It turns out your parents were right: You should eat more fruits and vegetables.
University of Virginia School of Medicine researchers found that adults with chronic kidney disease generally ate fewer fruits and vegetables than adults who did not have the disease.
The researchers analyzed data on eating patterns of fruits and vegetables from three cycles of the National Health and Nutrition Examination Survey conducted between 1988 and 2018. After adjusting for demographics, waist circumference and the presence of diabetes and high blood pressure among survey participants, the scientists found that patients with chronic kidney disease included fewer fruits and vegetables in their diets.
“Consuming more fruits and vegetables is strongly linked to health in many different diseases,” UVA Health kidney specialist Dr. Julia J. Scialla said. “We worry about overall health effects when we see patients with chronic kidney disease consuming low levels of fruits and vegetables.”
Better understanding the possible risk factors for chronic kidney disease is critical, as the condition is widespread among Americans and carries significant health risks. According to the U.S. Centers for Disease Control and Prevention, approximately 37 million American adults have chronic kidney disease, which occurs when the kidneys are damaged and are unable to effectively filter waste from a person’s blood, potentially leading to high blood pressure, heart disease and stroke.
More studies are needed to determine whether the low intake of fruits and vegetables is a cause or result of chronic kidney disease, or if other factors play a role. While patients with chronic kidney disease may receive recommendations to reduce their consumption of potassium—a mineral commonly found in fruits and vegetables—the health benefits of this are not known and need further study. Scialla said it is important not to scare away patients from fruits and vegetables by telling them to watch their potassium intake.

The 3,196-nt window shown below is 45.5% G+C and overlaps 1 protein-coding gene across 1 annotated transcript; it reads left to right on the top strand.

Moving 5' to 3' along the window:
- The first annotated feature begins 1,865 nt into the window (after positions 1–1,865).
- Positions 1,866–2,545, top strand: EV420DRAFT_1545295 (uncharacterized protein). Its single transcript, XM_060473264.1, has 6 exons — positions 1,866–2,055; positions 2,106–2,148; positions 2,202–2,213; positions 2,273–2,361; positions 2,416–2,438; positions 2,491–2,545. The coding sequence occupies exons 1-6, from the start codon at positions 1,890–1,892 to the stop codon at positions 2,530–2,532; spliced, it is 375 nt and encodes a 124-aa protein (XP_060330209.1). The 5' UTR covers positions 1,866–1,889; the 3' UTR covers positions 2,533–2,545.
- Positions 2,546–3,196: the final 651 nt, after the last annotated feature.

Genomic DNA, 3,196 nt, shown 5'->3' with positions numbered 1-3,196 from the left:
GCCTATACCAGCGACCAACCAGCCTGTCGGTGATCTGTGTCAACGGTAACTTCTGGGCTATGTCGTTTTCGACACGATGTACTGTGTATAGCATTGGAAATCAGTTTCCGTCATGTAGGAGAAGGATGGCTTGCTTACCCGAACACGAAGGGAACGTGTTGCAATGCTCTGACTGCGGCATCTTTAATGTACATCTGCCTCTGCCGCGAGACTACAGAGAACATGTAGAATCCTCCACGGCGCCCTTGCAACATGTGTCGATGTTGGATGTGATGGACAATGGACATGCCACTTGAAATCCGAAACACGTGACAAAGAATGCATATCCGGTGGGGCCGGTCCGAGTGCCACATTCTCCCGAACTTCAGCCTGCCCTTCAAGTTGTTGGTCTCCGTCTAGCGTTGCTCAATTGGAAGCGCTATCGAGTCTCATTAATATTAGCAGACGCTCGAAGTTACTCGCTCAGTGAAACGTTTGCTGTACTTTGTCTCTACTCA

The UVA research team recommends not only more studies to better understand the link between fruit and vegetable consumption and chronic kidney disease, but to figure out how to get all Americans to eat more fruits and vegetables.
“We hope that through this study and similar studies we would be able to encourage both healthy individuals and patients with chronic kidney disease to reconsider their intake of fruits and vegetables by incorporating greater varieties and amounts of unprocessed or minimally processed fruits and vegetables into their everyday diets,” said Shirin Pourafshar, a nutritionist and dietitian who was co-author of the study.